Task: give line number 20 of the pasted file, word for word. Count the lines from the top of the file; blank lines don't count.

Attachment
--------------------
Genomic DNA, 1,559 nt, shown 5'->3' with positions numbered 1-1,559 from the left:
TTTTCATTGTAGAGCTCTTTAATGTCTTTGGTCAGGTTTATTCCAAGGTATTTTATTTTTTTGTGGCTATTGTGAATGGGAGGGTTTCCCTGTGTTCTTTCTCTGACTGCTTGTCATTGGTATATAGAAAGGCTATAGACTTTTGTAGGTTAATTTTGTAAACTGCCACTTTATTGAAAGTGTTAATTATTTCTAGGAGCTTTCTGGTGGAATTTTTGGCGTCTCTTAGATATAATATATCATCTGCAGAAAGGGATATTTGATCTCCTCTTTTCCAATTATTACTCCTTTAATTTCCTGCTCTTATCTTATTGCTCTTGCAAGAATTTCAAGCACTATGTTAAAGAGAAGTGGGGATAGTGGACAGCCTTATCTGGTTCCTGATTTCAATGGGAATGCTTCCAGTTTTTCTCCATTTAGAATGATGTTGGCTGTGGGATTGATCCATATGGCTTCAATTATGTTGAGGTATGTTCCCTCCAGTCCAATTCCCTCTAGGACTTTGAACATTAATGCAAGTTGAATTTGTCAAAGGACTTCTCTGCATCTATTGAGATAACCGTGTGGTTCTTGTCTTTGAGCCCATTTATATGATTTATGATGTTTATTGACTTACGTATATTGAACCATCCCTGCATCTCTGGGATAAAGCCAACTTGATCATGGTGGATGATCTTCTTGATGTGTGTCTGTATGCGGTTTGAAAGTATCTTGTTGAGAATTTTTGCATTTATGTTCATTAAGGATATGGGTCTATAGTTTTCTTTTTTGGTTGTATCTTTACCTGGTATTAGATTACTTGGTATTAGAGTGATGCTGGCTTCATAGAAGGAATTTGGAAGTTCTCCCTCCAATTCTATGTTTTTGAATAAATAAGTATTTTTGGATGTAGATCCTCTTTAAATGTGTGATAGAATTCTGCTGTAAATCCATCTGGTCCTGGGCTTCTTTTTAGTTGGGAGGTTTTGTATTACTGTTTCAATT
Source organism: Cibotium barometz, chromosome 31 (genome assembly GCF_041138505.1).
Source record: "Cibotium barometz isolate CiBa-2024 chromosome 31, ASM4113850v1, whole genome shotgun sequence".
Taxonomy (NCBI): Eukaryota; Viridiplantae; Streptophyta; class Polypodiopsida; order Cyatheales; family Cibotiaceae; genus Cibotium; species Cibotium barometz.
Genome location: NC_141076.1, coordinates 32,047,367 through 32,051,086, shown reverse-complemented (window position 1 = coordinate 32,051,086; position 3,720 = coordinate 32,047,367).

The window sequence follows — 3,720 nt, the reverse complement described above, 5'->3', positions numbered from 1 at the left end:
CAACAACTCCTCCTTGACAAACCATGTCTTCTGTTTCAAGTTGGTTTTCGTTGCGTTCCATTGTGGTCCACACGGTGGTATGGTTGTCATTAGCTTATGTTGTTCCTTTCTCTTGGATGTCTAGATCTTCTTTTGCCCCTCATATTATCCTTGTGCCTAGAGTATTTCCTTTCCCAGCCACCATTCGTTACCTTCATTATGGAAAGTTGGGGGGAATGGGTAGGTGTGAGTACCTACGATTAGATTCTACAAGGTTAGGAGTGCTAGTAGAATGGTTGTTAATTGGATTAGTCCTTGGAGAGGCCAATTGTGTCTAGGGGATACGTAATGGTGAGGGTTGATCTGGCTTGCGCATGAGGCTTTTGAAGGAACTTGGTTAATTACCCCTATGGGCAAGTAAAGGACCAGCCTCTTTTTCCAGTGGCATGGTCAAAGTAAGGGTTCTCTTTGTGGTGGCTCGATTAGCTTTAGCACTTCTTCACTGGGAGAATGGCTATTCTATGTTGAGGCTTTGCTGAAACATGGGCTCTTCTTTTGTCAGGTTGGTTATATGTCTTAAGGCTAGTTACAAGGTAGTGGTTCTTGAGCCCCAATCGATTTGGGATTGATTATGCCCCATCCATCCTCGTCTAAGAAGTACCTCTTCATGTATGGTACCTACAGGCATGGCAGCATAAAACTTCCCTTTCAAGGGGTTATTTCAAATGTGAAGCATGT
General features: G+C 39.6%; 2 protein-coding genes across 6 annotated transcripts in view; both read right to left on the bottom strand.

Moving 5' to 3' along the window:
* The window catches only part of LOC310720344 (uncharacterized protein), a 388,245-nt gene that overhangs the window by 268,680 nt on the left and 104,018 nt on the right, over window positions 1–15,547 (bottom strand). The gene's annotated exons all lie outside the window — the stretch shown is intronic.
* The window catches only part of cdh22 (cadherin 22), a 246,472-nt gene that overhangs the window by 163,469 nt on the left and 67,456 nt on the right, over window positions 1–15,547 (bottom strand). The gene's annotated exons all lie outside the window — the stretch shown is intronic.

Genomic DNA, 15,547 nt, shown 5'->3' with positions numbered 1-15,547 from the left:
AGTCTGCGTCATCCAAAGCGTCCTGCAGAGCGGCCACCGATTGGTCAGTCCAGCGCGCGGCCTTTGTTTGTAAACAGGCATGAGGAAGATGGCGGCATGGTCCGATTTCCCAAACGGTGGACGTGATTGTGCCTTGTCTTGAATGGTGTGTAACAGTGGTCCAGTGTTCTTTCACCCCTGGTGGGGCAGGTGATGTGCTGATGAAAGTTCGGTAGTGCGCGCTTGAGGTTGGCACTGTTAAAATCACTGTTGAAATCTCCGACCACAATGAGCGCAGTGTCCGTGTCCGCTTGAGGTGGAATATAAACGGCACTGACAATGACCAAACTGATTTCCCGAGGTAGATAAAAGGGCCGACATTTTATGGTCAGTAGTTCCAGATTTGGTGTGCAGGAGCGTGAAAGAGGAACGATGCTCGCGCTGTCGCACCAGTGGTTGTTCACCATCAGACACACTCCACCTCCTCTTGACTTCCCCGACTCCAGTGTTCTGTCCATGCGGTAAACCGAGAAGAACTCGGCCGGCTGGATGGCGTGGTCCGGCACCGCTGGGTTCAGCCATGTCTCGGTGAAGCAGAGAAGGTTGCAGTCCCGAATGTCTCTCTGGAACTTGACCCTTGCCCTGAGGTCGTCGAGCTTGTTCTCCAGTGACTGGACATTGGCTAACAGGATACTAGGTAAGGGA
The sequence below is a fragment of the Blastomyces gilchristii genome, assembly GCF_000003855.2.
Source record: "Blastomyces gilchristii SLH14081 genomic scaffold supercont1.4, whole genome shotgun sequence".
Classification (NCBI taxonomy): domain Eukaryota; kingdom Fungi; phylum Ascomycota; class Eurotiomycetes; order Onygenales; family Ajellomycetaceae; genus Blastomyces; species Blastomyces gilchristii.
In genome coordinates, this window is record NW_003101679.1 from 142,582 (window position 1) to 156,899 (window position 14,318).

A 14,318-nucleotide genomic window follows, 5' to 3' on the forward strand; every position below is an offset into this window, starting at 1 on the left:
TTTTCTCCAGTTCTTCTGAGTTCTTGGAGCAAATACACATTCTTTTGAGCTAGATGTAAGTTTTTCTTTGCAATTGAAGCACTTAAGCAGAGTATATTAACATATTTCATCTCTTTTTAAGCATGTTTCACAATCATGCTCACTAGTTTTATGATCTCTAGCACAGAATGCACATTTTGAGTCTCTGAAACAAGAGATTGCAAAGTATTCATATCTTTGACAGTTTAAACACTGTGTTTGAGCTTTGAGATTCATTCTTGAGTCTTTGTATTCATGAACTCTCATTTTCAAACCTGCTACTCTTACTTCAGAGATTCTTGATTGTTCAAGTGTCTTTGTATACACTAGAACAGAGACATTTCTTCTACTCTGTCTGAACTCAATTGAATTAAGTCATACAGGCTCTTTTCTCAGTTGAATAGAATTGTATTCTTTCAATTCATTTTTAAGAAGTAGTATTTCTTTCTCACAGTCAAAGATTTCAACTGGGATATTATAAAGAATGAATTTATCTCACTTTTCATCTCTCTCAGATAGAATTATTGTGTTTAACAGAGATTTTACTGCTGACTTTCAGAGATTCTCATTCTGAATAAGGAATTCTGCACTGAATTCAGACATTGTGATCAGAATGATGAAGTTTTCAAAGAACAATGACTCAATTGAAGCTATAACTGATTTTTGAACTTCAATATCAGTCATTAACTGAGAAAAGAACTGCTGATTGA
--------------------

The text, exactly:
TTTTCTCCAGTTCTTCTGAGTTCTTGGAGCAAATACACATTCTTTTGAGCTAGATGTAAGTTTTTCTTTGCAATTGAAGCACTTAAGCAGAGTATATTAACATATTTCATCTCTTTTTAAGCATGTTTCACAATCATGCTCACTAGTTTTATGATCTCTAGCACAGAATGCACATTTTGAGTCTCTGAAACAAGAGATTGCAAAGTATTCATATCTTTGACAGTTTAAACACTGTGTTTGAGCTTTGAGATTCATTCTTGAGTCTTTGTATTCATGAACTCTCATTTTCAAACCTGCTACTCTTACTTCAGAGATTCTTGATTGTTCAAGTGTCTTTGTATACACTAGAACAGAGACATTTCTTCTACTCTGTCTGAACTCAATTGAATTAAGTCATACAGGCTCTTTTCTCAGTTGAATAGAATTGTATTCTTTCAATTCATTTTTAAGAAGTAGTATTTCTTTCTCACAGTCAAAGATTTCAACTGGGATATTATAAAGAATGAATTTATCTCACTTTTCATCTCTCTCAGATAGAATTATTGTGTTTAACAGAGATTTTACTGCTGACTTTCAGAGATTCTCATTCTGAATAAGGAATTCTGCACTGAATTCAGACATTGTGATCAGAATGATGAAGTTTTCAAAGAACAATGACTCAATTGAAGCTATAACTGATTTTTGAACTTCAATATCAGTCATTAACTGAGAAAAGAACTGCTGATTGA